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News Americas, NEW YORK, NY, Tues. May 31, 2022: Unfinished learning refers to learners not completing their education during the pandemic. For example, in the U.S., primary and secondary students are behind in reading and mathematics by a couple of months compared to a conventional year. On the other hand, the Latin American and Caribbean region has an unprecedented educational crisis because of the COVID-19 pandemic. 

Latin American Countries Accounted for 25% of Nations Having the Highest Number of COVID Deaths.

Six Latin American countries belong to the list of 24 nations with the highest deaths per 1,000,000 inhabitants. They have to close their educational systems longer than the others. Despite school closures, many countries ensured continuing education after the first few weeks at the start of the pandemic. However, educational quality and adequate participation were elusive despite efforts to reach educators, families, and students.

The World Bank Analyzed the Possibility of an Educational Tragedy in the Latin American and Caribbean Region

World Bank confirms the significance of protecting the children’s future in the region. Many countries turned to technology to mitigate or prevent educational tragedies. Some used traditional media and the internet to support teachers and parents for more inclusive education. However, in Latin America and the Caribbean, many students don’t have the internet at home. 

Many countries use old programs to meet the challenge in the educational system. For instance, Mexico used the “Learn at Home” program to reach 25 million learners during school closures because of the pandemic. In addition, Uruguay had a comprehensive online learning program that installed internet connectivity to 85% of homes before the pandemic.

Not All Latin American and Caribbean Countries Have Internet Connectivity

However, connectivity is an issue for low-income students. Only 45% have internet access in their homes, and the percentage varies per country:

  • Peru – 14%
  • Panama – 24%
  • Mexico – 19%
  • Colombia – 25%

Thus, the countries in the region use printed materials, digital platforms, radio, and television to continue educating the students. However, the World Bank disagrees that distance education should replace face-to-face education because it’s unsuitable for teaching skills.

Unfinished Learning in the Latin American and Caribbean Region

Initial estimates show that learning poverty in the region can increase by at least 20%, which means that one in three elementary school learners cannot read at their required age level. Moreover, school dropouts can increase by 15%, and learning poverty by 10%. The 10-month closure discovered that a student could lose around $1,313 yearly.

Learning poverty causes learners to have stunted fundamental skills necessary for their future. It accounts for about 88% of what they should know in a school year. In Chile, World Bank instituted many mitigation factors and concluded the same percentage could be the experience in a school year.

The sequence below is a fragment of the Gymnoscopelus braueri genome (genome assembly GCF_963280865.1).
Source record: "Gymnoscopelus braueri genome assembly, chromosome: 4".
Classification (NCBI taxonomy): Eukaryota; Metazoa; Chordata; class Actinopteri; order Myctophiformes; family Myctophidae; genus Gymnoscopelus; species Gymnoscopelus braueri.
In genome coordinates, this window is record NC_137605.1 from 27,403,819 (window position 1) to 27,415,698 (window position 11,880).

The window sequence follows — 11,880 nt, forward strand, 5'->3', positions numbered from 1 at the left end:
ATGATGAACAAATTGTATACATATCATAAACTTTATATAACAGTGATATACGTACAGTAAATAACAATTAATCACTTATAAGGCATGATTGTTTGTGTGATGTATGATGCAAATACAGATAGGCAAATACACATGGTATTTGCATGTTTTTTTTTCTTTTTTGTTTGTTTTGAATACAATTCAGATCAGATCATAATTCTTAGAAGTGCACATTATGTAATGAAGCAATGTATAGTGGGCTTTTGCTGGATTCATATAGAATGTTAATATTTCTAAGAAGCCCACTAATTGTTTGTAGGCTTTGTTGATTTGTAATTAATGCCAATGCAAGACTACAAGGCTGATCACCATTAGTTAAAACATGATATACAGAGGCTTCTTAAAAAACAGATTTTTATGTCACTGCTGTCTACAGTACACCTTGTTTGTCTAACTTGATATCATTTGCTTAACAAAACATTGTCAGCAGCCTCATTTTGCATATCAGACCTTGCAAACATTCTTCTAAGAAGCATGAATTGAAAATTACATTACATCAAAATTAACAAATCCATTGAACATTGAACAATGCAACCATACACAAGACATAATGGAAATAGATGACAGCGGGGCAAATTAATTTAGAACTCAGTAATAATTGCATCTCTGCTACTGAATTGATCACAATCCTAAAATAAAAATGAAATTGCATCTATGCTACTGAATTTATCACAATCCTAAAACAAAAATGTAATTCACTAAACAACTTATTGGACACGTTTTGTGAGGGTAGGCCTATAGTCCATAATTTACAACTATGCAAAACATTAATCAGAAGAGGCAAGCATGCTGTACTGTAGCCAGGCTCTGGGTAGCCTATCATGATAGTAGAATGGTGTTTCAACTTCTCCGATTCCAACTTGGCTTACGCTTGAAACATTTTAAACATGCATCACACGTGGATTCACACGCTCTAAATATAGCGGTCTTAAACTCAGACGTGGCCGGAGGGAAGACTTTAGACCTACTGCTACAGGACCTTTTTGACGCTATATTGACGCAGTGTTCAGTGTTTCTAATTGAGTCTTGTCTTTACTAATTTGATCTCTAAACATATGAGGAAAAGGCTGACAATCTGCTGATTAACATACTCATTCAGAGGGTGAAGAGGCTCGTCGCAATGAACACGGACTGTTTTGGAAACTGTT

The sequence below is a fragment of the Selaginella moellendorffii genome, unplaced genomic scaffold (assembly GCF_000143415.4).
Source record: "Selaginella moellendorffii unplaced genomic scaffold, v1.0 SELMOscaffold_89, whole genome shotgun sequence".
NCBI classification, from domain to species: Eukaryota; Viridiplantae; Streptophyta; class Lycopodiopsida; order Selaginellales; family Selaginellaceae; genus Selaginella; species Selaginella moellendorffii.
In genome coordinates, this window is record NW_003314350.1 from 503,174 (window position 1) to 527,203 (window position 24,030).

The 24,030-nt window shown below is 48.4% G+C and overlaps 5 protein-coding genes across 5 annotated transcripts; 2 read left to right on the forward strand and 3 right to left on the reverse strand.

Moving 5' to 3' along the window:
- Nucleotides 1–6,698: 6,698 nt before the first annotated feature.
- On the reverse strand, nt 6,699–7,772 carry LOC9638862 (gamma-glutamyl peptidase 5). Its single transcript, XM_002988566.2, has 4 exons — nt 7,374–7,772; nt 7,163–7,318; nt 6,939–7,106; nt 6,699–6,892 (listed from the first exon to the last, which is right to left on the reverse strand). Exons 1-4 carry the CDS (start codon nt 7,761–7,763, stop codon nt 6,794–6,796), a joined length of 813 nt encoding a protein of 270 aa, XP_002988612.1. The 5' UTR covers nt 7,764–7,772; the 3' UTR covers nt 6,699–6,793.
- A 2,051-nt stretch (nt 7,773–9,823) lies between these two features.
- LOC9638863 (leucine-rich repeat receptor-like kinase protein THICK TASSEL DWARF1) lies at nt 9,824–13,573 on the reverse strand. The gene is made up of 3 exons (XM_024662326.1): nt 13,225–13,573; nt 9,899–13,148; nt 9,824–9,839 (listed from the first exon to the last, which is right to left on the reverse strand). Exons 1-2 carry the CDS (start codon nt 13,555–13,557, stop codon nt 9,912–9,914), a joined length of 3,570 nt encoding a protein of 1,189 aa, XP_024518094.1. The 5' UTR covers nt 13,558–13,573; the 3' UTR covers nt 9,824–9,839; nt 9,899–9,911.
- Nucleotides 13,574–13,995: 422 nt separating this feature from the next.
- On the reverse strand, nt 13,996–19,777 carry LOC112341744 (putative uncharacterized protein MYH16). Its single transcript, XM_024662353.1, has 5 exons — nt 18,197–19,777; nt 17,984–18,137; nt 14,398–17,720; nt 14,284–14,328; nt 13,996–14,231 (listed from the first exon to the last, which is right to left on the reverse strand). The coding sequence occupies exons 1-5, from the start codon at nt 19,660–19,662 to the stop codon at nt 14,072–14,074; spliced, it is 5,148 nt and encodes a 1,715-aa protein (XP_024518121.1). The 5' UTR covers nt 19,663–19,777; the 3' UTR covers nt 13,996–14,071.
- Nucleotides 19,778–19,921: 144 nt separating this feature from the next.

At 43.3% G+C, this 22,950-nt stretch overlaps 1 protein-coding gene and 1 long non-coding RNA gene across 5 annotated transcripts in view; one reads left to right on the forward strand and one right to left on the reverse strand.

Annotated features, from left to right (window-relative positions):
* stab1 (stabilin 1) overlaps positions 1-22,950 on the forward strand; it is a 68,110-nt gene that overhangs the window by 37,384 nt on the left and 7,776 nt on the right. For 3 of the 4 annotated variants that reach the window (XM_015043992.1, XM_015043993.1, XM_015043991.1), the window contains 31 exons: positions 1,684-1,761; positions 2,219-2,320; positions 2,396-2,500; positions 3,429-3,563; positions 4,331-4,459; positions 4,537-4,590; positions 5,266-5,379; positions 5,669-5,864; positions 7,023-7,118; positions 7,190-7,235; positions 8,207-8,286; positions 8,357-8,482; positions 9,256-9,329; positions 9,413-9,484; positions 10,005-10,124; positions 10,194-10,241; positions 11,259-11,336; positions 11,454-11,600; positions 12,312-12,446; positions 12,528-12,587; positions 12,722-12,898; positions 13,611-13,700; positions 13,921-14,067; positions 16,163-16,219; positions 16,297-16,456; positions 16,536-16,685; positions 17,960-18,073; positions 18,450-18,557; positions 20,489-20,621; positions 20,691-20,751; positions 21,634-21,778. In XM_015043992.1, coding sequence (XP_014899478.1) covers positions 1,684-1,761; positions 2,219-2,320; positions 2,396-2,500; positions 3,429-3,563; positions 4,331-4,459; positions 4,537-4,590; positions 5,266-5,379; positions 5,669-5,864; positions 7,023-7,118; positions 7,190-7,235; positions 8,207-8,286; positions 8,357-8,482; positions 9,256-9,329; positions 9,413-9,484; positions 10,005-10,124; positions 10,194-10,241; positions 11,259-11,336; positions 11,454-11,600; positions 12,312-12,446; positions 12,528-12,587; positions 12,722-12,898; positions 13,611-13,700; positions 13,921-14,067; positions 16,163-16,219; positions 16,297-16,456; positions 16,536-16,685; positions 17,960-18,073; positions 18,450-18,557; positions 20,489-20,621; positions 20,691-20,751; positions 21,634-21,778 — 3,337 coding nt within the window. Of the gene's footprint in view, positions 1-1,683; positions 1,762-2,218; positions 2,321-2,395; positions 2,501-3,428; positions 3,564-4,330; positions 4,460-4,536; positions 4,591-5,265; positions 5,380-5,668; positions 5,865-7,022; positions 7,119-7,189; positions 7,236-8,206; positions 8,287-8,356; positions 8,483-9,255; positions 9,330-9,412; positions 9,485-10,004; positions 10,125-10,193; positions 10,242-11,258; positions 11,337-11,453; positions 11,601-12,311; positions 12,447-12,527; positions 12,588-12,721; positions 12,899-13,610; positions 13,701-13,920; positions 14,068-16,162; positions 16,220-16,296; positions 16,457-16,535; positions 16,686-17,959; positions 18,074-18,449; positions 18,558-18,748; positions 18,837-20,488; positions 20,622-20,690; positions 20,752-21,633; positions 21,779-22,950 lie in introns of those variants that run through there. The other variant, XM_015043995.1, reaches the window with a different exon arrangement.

The most affected are the less privileged students because of their family or economic problems, low participation in online classes, and lack of access to distance education. The wealthiest learners have access to an assignment writing service but will still suffer a 30% learning loss, while the poorest can lose 41%. Disadvantaged young Chileans can suffer 95% of learning loss, while the riches can lose 64%. 

The World Bank Calls for Action

The World Bank says the pandemic’s effects affect students’ lives, and learning metrics quantify the impact. However, acting on the issue is essential to avoid further deterioration.

Here are six ways to recreate education in the region:

  1. Engage the children and youth as social mobilization agents, thought leaders, and advocates helping drive change on a larger scale.
  2. Collaborate to mobilize educational investments and commitments in complementary strategies, such as prioritizing the marginalized sector and promoting inclusivity in digital education.
  3. Generate content and learning experiences by engaging the youth and the private sector.
  4. Connect the students to the internet for them to learn anytime and anywhere, ensuring the marginalized learners have access to devices as well.
  5. Increase development assistance to low-income and middle-income countries to support primary education.
  6. Share advocacy solutions, policy, and knowledge to reach children and inspire others to do the same.

Final Thoughts

The COVID pandemic ruined the educational systems around the world. Unfortunately, the countries in the Latin American and Caribbean regions are the most affected. The analysis of the World Bank is on point, and it’s but fitting to solve the issue to prevent an educational crisis.

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